Magazine May 1, 2017, Issue

How to Use a Majority

(Roman Genn)
It’s time for the GOP to step into the sun

The midcentury essayist and political commentator Samuel Lubell once observed that America’s two-party system defies the logic of supply and demand. A perfectly efficient political market should produce two parties swapping groups of supporters at will to achieve transitory majorities. Instead, Lubell noted, American parties rarely gain or lose demographic groups, and do so only over extended periods of time. Consequently, America always seems to have one party that is larger than the other. This larger party, what Lubell called the “sun party,” predominates on matters of policy, reducing the minority party to lunar status — a distinct body in the night sky, but one made visible chiefly by reflecting its rival’s light.

Lubell thought this asymmetry in party size encouraged the interest groups that made up the different party coalitions to behave in distinct but predictable ways. After all, the likelihood of election, more than any other force in American politics, shapes the political incentives of individual politicians, groups, and parties. Those in the majority party enjoy a higher probability of holding office but must deal with a broader array of interests and viewpoints. Those in the minority, by contrast, need unity to stand a fighting chance of electoral success. A healthy majority, therefore, inevitably hosts intense internal division over major policy issues. A healthy minority clusters tightly together and presents a uniform face to the world.

Since the New Deal, Republicans have acted like a lunar party. No longer. The Obama presidency reshuffled the coalitional deck that has long characterized American politics. Obama’s agenda depended on and assumed the persistence of a new base for the Democratic party: No longer a party anchored in the class politics of blue-collar whites, Democrats under Obama embraced an “ascendant coalition” built on the politics of race, gender, and sexuality.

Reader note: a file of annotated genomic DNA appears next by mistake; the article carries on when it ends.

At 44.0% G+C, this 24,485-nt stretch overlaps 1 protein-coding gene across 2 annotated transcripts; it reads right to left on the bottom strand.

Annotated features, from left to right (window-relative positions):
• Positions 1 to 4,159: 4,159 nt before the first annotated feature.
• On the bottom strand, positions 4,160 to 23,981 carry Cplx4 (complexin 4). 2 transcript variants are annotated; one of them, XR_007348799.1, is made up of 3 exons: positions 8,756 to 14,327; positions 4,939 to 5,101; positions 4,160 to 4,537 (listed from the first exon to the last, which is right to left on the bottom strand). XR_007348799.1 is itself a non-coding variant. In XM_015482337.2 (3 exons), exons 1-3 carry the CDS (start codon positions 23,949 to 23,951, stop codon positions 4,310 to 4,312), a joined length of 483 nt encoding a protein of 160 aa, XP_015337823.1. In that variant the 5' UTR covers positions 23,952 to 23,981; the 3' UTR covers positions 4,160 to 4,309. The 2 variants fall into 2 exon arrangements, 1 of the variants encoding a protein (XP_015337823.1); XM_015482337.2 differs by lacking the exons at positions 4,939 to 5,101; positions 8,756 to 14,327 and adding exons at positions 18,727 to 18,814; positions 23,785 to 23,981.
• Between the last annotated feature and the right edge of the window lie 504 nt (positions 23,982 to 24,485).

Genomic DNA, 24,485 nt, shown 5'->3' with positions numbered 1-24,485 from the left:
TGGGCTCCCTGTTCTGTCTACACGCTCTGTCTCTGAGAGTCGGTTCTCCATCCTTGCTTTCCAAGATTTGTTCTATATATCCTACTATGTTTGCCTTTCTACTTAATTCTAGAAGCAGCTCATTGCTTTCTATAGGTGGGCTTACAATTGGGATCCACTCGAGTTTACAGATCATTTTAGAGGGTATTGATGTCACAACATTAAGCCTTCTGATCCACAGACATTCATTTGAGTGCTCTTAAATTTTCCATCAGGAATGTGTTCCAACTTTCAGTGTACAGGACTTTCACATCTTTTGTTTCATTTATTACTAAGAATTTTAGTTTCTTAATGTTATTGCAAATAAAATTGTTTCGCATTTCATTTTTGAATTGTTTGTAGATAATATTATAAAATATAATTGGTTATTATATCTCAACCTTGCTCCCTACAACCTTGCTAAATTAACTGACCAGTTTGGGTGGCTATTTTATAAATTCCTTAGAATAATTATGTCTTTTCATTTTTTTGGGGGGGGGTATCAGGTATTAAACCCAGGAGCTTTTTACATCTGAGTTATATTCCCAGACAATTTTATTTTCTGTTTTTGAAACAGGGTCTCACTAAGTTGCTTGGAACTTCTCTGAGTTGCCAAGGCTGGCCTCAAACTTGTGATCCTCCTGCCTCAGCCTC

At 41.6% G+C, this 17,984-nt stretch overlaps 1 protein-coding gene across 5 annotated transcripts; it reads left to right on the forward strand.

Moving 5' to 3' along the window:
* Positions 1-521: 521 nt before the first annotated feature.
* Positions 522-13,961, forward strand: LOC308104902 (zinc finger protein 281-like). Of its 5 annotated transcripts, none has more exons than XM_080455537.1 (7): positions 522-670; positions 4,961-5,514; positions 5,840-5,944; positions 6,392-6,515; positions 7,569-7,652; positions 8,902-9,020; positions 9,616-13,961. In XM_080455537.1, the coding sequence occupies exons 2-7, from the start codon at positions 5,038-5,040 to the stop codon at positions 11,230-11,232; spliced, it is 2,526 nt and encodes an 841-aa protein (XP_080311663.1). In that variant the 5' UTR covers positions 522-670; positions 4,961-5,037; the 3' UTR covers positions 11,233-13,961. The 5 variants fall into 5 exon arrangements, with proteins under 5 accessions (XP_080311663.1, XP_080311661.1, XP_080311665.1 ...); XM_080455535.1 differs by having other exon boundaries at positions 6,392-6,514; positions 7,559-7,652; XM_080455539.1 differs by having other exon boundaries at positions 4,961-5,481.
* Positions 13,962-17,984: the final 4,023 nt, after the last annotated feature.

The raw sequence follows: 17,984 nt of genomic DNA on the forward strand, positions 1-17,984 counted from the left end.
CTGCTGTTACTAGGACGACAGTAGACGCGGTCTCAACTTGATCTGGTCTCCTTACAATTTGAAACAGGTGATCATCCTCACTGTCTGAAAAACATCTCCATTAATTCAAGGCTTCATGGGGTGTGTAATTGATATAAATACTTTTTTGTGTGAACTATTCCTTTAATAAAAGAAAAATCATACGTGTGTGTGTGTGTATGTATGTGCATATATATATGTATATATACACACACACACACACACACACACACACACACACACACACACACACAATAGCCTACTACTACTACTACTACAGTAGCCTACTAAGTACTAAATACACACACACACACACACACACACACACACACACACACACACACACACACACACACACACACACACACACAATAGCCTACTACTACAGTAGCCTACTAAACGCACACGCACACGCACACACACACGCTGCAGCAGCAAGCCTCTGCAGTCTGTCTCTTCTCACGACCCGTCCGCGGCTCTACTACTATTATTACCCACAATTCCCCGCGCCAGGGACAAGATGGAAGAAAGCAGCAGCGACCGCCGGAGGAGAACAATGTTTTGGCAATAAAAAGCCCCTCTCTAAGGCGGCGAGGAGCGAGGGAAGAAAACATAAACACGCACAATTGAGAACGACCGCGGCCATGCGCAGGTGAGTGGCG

That coalition proved loyal to Obama but to little else. For their part, the white working class  —  especially non-churchgoing blue-collar whites in the Midwest  —  gravitated to the GOP en masse even before Trump’s campaign. The Trump victory exposed the thoroughgoingness of their migration over the previous half decade, but did not cause it. More important, the GOP’s old base of white middle-class voters appears to be willing, at least for now, to vote in step with these new Republicans even as their material interests diverge.

This cross-class combination, forged over the last two decades, has swelled Republican ranks to levels not seen since shortly after the doughboys came home from France. Republicans are no longer a minority party bound together by necessity and ideology. Democrats have controlled the House for only four of the last 22 years, and they needed two bungled wars and an economic collapse to manage that. They will need a landslide to take it back in 2018. Even in deep-blue New England, only Connecticut and Rhode Island lack Republican governors. The list goes on.

If these changes stick, and there are many reasons to think that they will, Republicans must get used to a very different kind of politics. To date, however, the party’s transition into a majority has been seemingly unawares. Like a fumbling adolescent whose body has grown faster than his ability to control it, the GOP ranges awkwardly. Most recently, this pubescent inelegance killed the effort to repeal Obamacare and replace it with the American Health Care Act (AHCA). It will continue to hamper the GOP’s legislative ambitions if leaders on both ends of Pennsylvania Avenue fail to update their management approaches.

Above all, Republican leadership needs to realize that, while the minority party trades in time, the majority party trades in goods. For every member of the minority coalition, fracture is always the worst possible outcome. A divided minority party, already at a mathematical disadvantage, cannot win elections. A party that cannot win elections cannot deliver on the policy objectives of any of its coalition members, let alone all of them.

Therefore, come what may, the groups that make up the minority party stay at the table even if they lose every bargaining fight. They can expect no better treatment from the majority party, which neither needs them to win nor seeks a more diverse coalition to manage. To keep the minority-party coalition functioning, leaders rotate the burning priorities of their coalition members temporally. Today belongs to the defense hawks, but next time will belong to the budget balancers.